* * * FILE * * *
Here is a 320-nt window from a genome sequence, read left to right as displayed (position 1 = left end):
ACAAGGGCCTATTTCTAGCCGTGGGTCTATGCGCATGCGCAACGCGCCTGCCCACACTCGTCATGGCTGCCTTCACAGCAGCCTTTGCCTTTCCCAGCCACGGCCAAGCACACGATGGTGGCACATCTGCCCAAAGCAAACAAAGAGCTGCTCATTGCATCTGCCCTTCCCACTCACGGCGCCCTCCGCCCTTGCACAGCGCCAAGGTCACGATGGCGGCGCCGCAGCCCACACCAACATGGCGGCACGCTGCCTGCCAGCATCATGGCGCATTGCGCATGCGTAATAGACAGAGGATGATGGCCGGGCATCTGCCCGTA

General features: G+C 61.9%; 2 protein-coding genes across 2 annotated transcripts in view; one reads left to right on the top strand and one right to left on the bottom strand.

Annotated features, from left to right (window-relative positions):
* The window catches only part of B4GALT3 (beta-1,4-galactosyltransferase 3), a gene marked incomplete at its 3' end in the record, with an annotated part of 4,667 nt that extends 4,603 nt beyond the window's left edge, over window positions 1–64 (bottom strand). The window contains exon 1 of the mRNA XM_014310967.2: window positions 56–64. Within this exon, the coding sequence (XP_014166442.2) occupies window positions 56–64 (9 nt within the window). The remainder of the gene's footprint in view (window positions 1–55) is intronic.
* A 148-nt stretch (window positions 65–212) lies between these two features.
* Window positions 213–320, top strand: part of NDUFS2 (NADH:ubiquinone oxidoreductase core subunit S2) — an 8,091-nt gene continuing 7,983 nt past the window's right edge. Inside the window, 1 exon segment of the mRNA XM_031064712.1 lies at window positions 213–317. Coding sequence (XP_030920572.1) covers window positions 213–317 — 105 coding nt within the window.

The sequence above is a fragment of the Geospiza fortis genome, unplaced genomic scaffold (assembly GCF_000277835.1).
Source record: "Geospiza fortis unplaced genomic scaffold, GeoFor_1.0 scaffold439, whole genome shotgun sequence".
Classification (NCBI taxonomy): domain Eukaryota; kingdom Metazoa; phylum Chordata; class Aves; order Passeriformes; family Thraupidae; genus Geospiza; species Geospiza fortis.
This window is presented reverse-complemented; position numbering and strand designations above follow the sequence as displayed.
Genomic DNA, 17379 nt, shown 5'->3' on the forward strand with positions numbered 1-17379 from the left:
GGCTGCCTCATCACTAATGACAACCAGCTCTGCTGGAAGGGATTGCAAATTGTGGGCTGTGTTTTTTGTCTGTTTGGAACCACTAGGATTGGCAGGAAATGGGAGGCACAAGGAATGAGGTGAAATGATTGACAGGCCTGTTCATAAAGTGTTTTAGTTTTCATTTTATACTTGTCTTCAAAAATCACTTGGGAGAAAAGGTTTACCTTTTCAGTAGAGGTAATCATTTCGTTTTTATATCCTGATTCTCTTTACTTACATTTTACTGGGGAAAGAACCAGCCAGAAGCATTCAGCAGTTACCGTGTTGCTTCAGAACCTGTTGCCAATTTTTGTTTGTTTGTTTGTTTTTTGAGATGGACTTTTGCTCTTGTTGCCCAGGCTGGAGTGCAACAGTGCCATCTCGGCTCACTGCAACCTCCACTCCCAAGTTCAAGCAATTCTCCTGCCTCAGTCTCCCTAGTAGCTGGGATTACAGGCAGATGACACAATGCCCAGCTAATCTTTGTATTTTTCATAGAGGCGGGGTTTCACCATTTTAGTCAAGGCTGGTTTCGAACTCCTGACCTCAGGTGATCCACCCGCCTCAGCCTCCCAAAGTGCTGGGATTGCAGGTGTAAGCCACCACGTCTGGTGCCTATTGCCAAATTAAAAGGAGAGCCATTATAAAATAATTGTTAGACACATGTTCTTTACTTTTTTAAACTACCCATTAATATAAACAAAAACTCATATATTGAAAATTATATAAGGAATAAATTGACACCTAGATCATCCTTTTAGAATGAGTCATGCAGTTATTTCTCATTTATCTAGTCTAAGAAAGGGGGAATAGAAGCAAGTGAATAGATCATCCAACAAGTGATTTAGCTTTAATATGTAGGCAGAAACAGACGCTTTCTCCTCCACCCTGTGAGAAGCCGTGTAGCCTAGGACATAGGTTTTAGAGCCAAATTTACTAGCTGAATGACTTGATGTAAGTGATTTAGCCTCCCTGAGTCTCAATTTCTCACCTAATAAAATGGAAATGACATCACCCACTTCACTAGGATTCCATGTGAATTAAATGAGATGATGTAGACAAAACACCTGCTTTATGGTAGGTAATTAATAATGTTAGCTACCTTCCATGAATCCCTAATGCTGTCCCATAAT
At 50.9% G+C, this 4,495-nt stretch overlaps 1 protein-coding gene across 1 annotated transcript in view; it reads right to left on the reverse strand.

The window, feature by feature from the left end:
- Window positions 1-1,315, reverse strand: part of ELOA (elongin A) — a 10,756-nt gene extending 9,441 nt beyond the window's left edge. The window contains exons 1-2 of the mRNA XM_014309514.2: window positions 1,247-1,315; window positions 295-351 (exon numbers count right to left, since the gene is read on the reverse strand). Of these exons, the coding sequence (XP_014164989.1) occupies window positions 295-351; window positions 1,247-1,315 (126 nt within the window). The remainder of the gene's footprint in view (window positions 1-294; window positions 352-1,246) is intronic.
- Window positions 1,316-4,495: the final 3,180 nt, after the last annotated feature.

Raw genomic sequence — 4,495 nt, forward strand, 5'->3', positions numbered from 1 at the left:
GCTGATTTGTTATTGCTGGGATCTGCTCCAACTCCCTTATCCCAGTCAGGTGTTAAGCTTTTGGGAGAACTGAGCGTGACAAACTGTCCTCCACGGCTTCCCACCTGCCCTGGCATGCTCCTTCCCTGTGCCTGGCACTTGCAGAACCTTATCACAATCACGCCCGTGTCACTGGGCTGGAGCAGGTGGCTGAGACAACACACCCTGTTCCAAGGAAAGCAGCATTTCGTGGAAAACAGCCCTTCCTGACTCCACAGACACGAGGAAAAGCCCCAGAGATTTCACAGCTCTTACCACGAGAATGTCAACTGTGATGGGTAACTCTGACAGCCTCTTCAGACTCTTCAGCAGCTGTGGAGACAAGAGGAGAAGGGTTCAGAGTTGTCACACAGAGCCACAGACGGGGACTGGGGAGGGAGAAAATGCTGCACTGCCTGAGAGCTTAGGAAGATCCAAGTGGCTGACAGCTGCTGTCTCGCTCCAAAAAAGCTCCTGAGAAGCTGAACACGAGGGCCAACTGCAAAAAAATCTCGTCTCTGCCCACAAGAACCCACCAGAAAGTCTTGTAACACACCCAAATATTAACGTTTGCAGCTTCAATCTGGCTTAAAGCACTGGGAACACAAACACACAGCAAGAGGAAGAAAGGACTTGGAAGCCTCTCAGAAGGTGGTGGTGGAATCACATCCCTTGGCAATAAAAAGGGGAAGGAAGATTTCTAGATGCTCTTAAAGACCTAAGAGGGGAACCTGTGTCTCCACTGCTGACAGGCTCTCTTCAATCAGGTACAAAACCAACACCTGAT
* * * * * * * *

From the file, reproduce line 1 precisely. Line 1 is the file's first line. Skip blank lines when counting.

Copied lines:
Here is a 320-nt window from a genome sequence, read left to right as displayed (position 1 = left end):